Nick Chenier Remembered at Canada’s National Day of Mourning Ceremony

Local mom Jennifer Chenier was among the speakers at Canada’s National Day of Mourning Ceremony, which was held Sun., May 5 at Vincent Massey Park.

Chenier, who now lives in Richmond, was there to speak about the tragedy that claimed the life of her 20-year-old son Nick, who died on the job working for Best Green in Manotick last year. He was electrocuted while trimming a hedge in Manotick, two streets over from where he, his mother and his younger brother were living at the time.

This year marked the 40th year since the first observance. It is also the 32nd anniversary of the Westray Mine disaster that saw the lives of 26 miners taken on March 9, 1992, as a direct result of the workplace. The disaster also brought forward changes to Canada’s Criminal Code in 2004 making it possible to prosecute employers for negligence leading to workplace death and/or injury.

Joining Chenier as speakers at the event were Federal Labour Minister Seamus O’Regan, Canadian Labour Congress Vice-President Siobhán Vipond, and Ottawa and District Labour Council President Sean McKenny.

The day was especially difficult for Jennifer Chenier, as the ceremony fell on the anniversary of her son’s death. She referred to it as a workplace incident, saying she could not call it an accident. Her son, she said, was about to turn 21.

“Nick had been concerned about dangerous working conditions with his employer on a number of occasions, especially that morning before this tragedy occurred – concerns that his supervisor and employer ignored” she said as she addressed the crowd.

Chenier said she wondered why her son was even there that morning. She said the work order had a warning on it to be cautious of hidden hydro lines. She said when her son reached out to his supervisor at 7 a.m. about his safety concerns, he was brushed off.

“He was told to go ahead, and check back later,” she said. “But there was no checking back. Sadly, he was killed by contact with a 16,000-volt hydro line. And to find out later he was given an aluminum pole trimmer, an aluminum ladder to work amongst hidden lines in a hedge, capable of 16,000 volts, makes me angry.”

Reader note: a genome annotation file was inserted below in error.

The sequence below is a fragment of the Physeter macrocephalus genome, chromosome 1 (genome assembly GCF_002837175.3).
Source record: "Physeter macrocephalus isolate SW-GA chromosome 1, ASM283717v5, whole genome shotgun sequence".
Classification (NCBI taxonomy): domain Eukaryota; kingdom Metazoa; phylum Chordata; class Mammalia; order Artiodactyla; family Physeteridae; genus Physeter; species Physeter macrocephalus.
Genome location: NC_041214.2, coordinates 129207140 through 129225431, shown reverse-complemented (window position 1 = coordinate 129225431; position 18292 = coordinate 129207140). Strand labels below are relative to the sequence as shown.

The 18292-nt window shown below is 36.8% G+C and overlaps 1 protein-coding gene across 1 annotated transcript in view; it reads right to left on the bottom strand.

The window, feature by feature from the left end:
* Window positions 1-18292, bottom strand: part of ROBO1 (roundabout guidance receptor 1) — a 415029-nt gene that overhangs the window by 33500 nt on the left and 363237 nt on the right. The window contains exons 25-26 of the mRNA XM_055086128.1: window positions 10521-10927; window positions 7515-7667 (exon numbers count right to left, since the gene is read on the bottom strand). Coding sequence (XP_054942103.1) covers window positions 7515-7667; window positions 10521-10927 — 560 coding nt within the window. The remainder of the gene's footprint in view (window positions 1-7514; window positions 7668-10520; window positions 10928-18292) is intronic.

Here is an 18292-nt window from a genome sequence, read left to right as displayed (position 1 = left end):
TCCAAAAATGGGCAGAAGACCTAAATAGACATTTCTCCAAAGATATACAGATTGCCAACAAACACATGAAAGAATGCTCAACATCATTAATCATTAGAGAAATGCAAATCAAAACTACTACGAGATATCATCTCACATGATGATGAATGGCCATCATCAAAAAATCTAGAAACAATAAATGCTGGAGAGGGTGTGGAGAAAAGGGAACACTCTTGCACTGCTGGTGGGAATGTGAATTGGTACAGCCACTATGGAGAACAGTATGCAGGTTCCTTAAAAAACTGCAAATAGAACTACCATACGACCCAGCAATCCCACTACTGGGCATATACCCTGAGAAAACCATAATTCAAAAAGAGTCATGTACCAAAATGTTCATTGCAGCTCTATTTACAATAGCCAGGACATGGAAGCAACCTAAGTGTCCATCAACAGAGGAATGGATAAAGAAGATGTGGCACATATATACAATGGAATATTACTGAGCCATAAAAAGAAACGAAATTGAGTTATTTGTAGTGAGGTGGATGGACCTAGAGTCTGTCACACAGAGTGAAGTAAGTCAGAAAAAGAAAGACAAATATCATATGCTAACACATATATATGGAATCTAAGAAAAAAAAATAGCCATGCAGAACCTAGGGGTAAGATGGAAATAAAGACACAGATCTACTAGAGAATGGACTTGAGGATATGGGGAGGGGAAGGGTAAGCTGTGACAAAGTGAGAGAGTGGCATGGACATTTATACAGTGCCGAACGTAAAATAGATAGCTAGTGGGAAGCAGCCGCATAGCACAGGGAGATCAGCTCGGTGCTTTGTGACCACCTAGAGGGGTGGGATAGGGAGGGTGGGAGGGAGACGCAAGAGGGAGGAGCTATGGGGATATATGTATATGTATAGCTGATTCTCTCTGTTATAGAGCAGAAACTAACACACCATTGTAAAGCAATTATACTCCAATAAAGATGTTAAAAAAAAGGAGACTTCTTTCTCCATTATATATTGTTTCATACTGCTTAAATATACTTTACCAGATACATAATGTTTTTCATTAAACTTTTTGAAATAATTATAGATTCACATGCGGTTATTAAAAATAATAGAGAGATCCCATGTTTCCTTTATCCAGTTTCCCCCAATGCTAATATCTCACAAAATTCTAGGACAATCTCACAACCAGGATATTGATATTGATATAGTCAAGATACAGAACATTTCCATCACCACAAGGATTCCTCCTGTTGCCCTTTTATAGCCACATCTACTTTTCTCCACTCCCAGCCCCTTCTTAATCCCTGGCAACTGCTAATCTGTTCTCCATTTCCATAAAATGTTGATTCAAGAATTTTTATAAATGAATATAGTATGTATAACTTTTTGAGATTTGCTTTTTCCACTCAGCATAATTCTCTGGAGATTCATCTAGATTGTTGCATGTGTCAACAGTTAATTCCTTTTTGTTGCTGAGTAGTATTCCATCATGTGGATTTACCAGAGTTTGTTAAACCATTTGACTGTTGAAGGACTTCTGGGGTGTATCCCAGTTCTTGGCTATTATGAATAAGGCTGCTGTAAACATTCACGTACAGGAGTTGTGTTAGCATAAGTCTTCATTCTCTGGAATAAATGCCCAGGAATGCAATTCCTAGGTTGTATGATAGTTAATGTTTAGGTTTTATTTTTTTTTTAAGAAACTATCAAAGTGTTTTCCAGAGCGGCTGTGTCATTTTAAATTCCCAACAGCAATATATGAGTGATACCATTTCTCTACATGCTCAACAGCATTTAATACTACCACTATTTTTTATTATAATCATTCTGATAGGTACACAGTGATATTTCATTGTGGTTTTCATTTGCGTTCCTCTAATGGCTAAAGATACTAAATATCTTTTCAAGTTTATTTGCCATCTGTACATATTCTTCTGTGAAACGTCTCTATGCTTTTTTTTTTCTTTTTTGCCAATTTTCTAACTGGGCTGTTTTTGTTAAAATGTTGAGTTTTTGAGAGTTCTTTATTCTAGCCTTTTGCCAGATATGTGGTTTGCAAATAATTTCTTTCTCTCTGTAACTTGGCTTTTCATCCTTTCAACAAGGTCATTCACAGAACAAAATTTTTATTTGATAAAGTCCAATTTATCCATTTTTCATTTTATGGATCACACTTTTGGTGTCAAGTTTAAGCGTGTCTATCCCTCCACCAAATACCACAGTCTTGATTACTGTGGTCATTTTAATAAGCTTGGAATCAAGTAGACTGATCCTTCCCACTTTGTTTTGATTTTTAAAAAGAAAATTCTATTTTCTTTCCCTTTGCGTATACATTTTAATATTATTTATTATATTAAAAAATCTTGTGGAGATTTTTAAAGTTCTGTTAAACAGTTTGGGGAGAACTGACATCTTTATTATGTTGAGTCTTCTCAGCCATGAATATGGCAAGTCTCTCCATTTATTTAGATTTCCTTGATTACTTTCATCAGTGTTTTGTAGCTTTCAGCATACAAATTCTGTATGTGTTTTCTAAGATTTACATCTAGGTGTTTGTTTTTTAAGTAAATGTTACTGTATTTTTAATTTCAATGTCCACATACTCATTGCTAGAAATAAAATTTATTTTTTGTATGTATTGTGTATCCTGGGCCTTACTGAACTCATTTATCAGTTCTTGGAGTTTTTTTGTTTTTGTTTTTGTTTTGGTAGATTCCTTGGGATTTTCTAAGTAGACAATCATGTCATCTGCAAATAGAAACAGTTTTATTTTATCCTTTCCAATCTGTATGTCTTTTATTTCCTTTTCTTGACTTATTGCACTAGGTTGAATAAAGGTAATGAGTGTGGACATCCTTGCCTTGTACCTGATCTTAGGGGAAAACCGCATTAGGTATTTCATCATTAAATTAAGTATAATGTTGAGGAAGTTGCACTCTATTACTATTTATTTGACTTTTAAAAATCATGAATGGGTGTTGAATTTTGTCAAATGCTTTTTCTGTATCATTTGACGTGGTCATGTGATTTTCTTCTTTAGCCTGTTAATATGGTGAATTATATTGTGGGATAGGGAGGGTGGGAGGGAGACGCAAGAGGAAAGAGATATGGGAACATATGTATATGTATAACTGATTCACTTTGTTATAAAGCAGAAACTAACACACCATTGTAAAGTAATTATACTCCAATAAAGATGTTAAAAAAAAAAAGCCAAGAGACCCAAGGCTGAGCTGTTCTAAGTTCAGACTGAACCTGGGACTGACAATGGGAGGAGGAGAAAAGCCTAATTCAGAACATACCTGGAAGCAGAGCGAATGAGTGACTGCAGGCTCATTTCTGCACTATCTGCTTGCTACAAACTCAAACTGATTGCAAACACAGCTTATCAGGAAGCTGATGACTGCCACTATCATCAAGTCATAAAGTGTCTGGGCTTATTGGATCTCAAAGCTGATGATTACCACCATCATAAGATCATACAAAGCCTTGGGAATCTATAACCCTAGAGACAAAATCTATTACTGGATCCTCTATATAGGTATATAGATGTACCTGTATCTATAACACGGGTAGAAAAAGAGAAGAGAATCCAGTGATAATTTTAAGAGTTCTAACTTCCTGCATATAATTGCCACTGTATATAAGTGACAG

In court last month, the company’s owner, Sheldon Best Green, faced charges from the Ministry of Labour. He was fined just over $50,000. Chenier said it was a slap in the face, and left her feeling defeated.

“There were no words to describe how we felt,” Chenier said. “Only buckets of tears to fill a courtroom filled with disgusted onlookers, and friends and family.”

Chenier said that losing her son has left a void in the lives of her and her other son that will never be replaced.

“My life has changed,” she said. “I have changed. I’m no longer myself. I never will be again. I carry so much intense anger inside me. Knowing my son reached out that morning with concerns, and was “brushed off”, haunts me to this day. This will never go away. Knowing this could have been prevented if the people who were responsible for keeping him safe listened and did their jobs lives with me every day.

“My son died working hard, making a living doing what he loved. And unsafe working conditions ended his life that day. Carrying this anger with me every day is emotionally and physically exhausting. No parent should have to bury their child. I wake up every morning hoping it was a bad dream. Then reality sets in and I have to find a way to maneuver through every single day in a world I no longer know.

“I don’t know how I will ever feel joy or happiness again. Every day has been a horrible struggle to get through the day. Knowing I will never see him get married, or have his own children, or be a best man in his brother’s wedding.”

Chenier said she was honoured to stand with so many who have also lost someone in a workplace fatality.

“Please know that we know your pain and stand with you and your families and lost ones,” she said.

Across Canada close to one thousand workers die each year and many more are injured as a direct result of the workplace.

“There is a pronounced sadness and at the same time there is frustration – frustration that these needless injuries and deaths continue to occur day after day, month after month, year after year,” said Sean McKenny, president of the Ottawa and District Labour Council. “Sadness because over three people are dying each day in this country as a result of the workplace and that means somewhere there are children who will lose a parent, a husband who will lose a wife, and a sister who will lose a brother. It just doesn’t make any sense.”

The Ottawa and District Labour Council (ODLC) has been the voice of working people in the Ottawa area since 1872. The ODLC currently represents 90 local unions with a combined membership of 50,000 workers and is the largest democratic and popular organization in the Ottawa area.

Featured Image: Jennifer Chenier delivered a powerful speech about the impact that her family has felt since the death of her son, Nick Chenier, died in a workplace fatality May 5, 2023.